Guido Novello did not ask him the name of the poet. He had already guessed who it was, based on what little fame Dante enjoyed at that time. He knew him as the polished composer of ballads and sonnets. But for some months now he had heard a number of rumors that spoke of another work. Even his uncle Bernardino had mentioned it to him. Now his uncle’s words came back to him: “There’s someone I knew at Campaldino who has written a poem about Francesca. In battle I remember him as neither a coward nor a hero, but prudent, almost invisible. He was among the feditori, the avant-garde, of the Florentine cavalry, and was at its baptism by blood, assuming that he had the courage to kill an Aretine, not necessarily a horseman but at least a foot soldier. He did not have the look of a warrior. Frankly I would not remember him – he comes from a family of little worth – if it were not for a wonderful scene I witnessed the night before the battle. He was at the center of a group of horsemen, friends of his, who were begging him for a love poem. And he did not refuse them. I don’t recall the words, just the scene itself, that contrast, or that accord, between love and war. I understand the sword, I don’t live and die for poetry, but those who appreciate it have told me that the verses which he has now dedicated to my sister are very beautiful. Even if he imagined her in Hell. Couldn’t he have imagined her someplace else? Poets do not lack imagination, what with the things they are forced to invent in order not to miss a meal. At present he has fallen into disfavor, it’s been years since he was driven out. As if the enemies he left behind in Florence weren’t enough, he’s made a few just about everywhere. Because he is a poet who goes around slandering, not even the souls of the dead are left in peace. Even as regards our family, I don’t think he shows the respect that is due it.”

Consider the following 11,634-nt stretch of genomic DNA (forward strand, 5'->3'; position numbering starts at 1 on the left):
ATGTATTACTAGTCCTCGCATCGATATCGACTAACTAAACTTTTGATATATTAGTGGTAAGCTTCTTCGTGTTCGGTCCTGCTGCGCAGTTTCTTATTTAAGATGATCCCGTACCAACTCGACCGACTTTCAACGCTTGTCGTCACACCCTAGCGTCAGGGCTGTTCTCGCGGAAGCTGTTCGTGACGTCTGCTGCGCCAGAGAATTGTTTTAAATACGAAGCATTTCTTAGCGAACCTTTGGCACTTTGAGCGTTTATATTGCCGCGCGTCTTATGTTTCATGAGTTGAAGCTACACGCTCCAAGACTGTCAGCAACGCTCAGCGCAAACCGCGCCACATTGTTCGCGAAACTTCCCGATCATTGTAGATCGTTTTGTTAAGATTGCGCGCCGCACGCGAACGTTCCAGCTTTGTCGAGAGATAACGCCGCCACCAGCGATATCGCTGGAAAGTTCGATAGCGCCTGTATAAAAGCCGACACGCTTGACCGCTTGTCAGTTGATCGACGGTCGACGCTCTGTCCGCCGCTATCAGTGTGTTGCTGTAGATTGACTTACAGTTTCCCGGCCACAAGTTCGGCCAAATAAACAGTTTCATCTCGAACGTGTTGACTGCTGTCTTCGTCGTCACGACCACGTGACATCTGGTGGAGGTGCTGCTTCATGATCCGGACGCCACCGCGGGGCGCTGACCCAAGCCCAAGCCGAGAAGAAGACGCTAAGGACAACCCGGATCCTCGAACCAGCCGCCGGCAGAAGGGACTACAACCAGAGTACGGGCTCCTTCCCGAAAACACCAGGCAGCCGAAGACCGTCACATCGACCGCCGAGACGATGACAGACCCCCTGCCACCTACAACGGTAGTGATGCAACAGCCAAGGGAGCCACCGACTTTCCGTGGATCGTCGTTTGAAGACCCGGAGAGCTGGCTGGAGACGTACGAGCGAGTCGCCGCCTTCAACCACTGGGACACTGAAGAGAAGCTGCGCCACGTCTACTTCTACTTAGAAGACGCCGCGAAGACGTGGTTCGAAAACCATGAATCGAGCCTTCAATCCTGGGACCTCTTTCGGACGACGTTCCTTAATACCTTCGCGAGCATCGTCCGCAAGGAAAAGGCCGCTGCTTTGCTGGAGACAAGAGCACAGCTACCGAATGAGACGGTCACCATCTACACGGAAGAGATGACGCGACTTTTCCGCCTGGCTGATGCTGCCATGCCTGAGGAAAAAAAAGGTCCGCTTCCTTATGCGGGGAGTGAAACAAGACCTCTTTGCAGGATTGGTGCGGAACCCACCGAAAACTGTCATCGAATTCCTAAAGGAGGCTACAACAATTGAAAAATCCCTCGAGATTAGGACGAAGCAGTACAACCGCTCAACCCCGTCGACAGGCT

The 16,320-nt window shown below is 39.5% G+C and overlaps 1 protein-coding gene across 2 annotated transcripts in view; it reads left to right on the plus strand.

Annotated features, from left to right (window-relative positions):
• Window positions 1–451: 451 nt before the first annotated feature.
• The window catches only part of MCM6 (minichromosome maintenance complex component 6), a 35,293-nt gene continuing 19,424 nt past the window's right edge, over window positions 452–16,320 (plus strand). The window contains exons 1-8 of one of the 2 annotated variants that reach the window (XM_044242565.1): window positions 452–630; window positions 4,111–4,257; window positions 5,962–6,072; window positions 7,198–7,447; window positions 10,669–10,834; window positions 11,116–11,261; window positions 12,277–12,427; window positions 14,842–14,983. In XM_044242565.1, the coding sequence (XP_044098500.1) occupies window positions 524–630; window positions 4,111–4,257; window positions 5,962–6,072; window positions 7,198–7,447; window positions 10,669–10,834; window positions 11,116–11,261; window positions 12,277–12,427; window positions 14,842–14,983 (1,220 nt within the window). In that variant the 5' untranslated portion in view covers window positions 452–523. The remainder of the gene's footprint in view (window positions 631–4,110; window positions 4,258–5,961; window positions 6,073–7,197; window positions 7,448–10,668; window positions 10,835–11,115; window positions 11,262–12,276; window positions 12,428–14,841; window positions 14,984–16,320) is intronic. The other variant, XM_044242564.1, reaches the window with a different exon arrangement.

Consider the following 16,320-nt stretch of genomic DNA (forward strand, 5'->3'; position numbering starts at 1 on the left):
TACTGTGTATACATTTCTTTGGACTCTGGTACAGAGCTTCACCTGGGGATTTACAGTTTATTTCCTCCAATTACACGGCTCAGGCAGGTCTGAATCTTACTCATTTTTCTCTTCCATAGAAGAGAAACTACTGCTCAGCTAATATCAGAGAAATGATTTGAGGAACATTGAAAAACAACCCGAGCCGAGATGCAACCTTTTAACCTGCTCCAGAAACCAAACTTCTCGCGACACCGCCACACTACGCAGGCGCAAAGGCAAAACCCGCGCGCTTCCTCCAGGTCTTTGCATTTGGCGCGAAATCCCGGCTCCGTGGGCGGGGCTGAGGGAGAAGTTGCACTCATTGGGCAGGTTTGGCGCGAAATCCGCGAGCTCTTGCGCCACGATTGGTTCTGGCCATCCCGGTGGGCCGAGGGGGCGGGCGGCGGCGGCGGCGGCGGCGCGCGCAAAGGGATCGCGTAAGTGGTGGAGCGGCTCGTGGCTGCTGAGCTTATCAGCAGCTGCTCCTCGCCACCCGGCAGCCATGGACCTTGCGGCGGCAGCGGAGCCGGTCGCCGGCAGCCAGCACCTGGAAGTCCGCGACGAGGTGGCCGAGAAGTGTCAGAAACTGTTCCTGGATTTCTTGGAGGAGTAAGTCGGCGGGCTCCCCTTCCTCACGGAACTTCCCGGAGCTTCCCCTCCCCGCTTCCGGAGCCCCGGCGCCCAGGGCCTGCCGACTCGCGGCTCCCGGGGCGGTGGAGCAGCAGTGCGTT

In later years Guido Novello would come to better understand Dante’s opinion about the tyrants of Romagna, but even from the beginning he did not blame him for his scant regard for the da Polentas. What interested him was the poet. So that now he wanted to listen again to those verses which had so impressed him. Except that he would never have imagined that the echo of Francesca’s tragedy would come back to him through the mouth of a performer, whose breath whistled between teeth that were like the merlons of a ruined castle. He asked him:

“What is your name?”

“Andrea.” 

“Andrea, do you know other tercets?” 

“The entire canto. Would you like to hear it?” 

“Yes, and you will be well compensated.” 

“It is enough for me that you and your wife appreciate it,” said Andrea bowing in the direction of Caterina di Malvicino who was watching him from where she sat at the table of honor. “The invitation to recite at this festival of love is compensation enough for me.”

Among the guests was a certain Giovanni del Virgilio, a young grammarian from Bologna, keeper of the Latin creed. He too knew all too well whose verses those were. Perhaps prompted by Bacchus he sighed, but in such a way that everyone was able to hear him:

“That Dante would be an even greater poet, if only he did not follow the vulgar style.”

“Francesca who speaks of love in the Latin tongue?” said Guido Novello with a look of disbelief. “When all is said and done, the language of lovers is only one, that of the heart.”

There was a vague murmur of approval in the hall. Caterina di Malvicino, who on the one hand found it ridiculous that the performer should show off before her eyes (she was convinced that the recital was for her alone), on the other hand was pleased with herself for being able to recognize a gentle soul even beneath the tatters. She ignored the scholar from Bologna and turned to Andrea:

“One can sense that they come from the soul, the verses that you recited.”

Andrea was grateful to her and without further delay began:

O living soul, who with courtesy and compassion... (3)

At the end of the canto, Caterina di Malvicino’s eyelashes glistened with tears. And she was not alone; almost everyone was moved. 

“This canto would be enough to seal a poet’s greatness,” Guido Novello said, speaking more to his wife than to the others. “In her grief Francesca says to him: ‘...if heaven’s King bore affection/for such as we are.../then we would pray to Him to grant you peace/for pitying us in this, our evil end’. (4) If Francesca’s prayer cannot reach the heavens, her wish can, however, reach me. If ever Dante Alighieri is in need of shelter and a friend, he will find both one and the other in Ravenna.”


(1) Except where otherwise noted, all translations appearing in the text are those of the present translator.
(2) From the translation of Robert Pinsky (1994).
(3) Pinsky.
(4) Pinsky.